A suffering man


Category : Medical Rants

Around 20 years ago, while I was still doing outpatient medicine, a 65-year-old construction worker came as a new patient with diffuse pain.  His story gave many clues.

3 months prior, he was working on construction in the Mobile area.  One task of his involved carrying concrete blocks.  One day he could no longer grip the blocks because of hand pain.  This pain did not resolve with NSAIDs.  He had to stop working.

Over the next months he developed more pain including his shoulders and hips.  As he walked into the examine room, he was almost shuffling and clearly was uncomfortable.  He had already seen 3 or 4 physicians who had tried a variety of pain meds without success.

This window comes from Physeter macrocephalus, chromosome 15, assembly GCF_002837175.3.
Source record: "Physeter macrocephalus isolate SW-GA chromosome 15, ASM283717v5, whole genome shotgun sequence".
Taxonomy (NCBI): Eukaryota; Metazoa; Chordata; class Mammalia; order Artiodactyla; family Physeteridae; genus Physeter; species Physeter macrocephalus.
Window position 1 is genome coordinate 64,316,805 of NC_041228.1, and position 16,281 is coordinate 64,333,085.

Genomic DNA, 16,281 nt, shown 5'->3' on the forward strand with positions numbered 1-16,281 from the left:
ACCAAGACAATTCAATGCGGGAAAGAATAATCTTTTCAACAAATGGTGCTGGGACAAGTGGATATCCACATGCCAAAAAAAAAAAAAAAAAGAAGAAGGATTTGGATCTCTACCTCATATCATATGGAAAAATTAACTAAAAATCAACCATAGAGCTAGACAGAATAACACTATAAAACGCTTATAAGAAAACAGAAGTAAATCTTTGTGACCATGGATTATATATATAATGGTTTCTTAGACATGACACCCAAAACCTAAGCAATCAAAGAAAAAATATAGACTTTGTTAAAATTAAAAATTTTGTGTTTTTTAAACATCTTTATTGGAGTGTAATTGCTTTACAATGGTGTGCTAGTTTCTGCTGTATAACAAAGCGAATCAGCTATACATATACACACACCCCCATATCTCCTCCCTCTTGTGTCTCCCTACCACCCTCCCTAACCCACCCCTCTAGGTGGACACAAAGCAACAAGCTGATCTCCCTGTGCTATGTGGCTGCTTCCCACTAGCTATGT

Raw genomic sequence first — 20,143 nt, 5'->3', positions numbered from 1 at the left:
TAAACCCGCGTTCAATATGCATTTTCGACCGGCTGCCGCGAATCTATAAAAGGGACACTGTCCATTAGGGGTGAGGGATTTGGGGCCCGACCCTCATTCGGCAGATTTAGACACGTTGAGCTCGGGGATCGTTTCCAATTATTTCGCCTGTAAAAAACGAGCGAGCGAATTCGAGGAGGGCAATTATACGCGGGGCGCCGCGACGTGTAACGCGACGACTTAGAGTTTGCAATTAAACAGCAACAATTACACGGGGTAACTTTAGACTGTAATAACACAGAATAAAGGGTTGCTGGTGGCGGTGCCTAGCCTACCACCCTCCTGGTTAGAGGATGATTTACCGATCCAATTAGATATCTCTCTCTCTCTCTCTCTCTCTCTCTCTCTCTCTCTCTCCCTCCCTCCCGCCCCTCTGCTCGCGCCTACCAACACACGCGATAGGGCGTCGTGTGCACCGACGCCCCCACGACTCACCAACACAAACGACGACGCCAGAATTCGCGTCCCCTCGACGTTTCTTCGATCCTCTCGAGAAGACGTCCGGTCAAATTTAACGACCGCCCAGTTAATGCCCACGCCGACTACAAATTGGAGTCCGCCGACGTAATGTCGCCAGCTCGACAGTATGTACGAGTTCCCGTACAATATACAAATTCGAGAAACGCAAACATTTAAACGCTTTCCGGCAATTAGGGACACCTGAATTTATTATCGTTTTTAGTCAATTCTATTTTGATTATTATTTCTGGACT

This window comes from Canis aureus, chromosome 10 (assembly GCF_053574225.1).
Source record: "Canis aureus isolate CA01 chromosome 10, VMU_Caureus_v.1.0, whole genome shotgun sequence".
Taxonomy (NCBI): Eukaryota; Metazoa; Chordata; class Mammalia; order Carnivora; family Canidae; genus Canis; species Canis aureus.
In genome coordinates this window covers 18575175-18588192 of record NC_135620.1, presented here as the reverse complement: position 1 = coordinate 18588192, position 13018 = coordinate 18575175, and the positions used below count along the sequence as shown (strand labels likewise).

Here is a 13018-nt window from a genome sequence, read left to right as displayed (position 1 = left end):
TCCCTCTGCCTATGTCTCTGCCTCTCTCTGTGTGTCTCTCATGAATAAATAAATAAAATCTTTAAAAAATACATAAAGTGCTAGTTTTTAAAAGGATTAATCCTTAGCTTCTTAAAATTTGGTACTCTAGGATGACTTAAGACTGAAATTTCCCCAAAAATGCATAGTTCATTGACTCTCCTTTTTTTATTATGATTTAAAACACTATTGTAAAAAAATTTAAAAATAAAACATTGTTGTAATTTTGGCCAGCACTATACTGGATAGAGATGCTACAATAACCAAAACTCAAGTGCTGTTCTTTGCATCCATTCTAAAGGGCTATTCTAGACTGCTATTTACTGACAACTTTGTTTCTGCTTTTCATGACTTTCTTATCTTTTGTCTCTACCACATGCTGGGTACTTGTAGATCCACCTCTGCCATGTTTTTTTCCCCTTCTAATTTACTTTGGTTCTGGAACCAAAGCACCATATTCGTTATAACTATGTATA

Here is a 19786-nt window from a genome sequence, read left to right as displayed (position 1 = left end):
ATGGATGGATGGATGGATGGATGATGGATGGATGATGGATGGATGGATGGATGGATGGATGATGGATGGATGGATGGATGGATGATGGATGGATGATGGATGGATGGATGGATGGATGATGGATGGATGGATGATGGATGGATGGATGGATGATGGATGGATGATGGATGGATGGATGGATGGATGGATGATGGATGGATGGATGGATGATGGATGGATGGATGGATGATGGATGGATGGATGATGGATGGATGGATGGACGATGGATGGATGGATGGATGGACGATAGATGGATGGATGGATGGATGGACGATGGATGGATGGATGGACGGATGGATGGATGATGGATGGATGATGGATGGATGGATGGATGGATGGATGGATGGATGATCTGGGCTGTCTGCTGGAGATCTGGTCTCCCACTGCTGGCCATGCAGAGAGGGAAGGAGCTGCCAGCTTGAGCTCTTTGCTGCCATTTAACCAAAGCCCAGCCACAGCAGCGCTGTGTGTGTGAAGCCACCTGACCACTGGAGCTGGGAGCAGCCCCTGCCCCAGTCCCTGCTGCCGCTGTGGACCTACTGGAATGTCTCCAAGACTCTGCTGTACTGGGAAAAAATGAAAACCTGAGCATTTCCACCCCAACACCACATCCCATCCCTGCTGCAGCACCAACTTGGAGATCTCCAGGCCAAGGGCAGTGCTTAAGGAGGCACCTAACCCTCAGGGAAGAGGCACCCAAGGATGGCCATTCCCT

As I shook his hand, he could not squeeze at all because of the pain.  On further examination, his MCP and PIP joints all had synovitis (boggy, spongy, painful) symmetrically.  He had difficulty touching the top of his head, but this was clearly pain related as his strength was excellent.

He felt that he had had low grade fevers and general malaise.

I considered some diagnoses, ordered some tests and then reconsidered his condition.

What tests do you want?  What diagnosis do you think he had?


Comments (2)

would think rheumatoid arthritis first based on the symmetry, hand findings, and constitutional symptoms.

[…] titles are Professor-Emeritus and Chair-Emeritus of the ACP Board of Regents. This post originally appeared at his blog, db's Medical Rants. Posted by Robert Centor, MD at 9:00 AM […]

Post a comment